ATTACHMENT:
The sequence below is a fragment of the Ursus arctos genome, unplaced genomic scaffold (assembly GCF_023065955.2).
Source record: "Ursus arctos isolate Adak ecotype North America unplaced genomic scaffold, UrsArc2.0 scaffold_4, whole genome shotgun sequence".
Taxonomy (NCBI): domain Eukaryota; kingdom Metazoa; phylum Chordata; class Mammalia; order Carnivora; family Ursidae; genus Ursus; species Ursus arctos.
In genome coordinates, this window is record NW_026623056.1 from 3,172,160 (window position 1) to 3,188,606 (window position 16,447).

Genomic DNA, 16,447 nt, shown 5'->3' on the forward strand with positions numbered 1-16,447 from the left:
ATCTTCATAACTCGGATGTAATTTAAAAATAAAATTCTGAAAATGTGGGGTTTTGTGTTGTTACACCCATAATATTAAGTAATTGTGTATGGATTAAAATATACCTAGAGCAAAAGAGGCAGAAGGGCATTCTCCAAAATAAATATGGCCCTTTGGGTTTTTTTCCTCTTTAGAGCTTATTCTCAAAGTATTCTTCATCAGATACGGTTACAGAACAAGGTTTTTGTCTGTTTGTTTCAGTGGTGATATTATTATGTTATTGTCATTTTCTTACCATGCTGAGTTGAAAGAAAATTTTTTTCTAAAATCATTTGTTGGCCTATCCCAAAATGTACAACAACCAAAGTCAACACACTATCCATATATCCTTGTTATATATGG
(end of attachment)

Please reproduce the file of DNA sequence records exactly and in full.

The sequence below is a fragment of the Ursus arctos genome, unplaced genomic scaffold (assembly GCF_023065955.2).
Source record: "Ursus arctos isolate Adak ecotype North America unplaced genomic scaffold, UrsArc2.0 scaffold_4, whole genome shotgun sequence".
Taxonomy (NCBI): domain Eukaryota; kingdom Metazoa; phylum Chordata; class Mammalia; order Carnivora; family Ursidae; genus Ursus; species Ursus arctos.
In genome coordinates, this window is record NW_026623056.1 from 3,172,160 (window position 1) to 3,188,606 (window position 16,447).

Genomic DNA, 16,447 nt, shown 5'->3' on the forward strand with positions numbered 1-16,447 from the left:
ATCTTCATAACTCGGATGTAATTTAAAAATAAAATTCTGAAAATGTGGGGTTTTGTGTTGTTACACCCATAATATTAAGTAATTGTGTATGGATTAAAATATACCTAGAGCAAAAGAGGCAGAAGGGCATTCTCCAAAATAAATATGGCCCTTTGGGTTTTTTTCCTCTTTAGAGCTTATTCTCAAAGTATTCTTCATCAGATACGGTTACAGAACAAGGTTTTTGTCTGTTTGTTTCAGTGGTGATATTATTATGTTATTGTCATTTTCTTACCATGCTGAGTTGAAAGAAAATTTTTTTCTAAAATCATTTGTTGGCCTATCCCAAAATGTACAACAACCAAAGTCAACACACTATCCATATATCCTTGTTATATATGG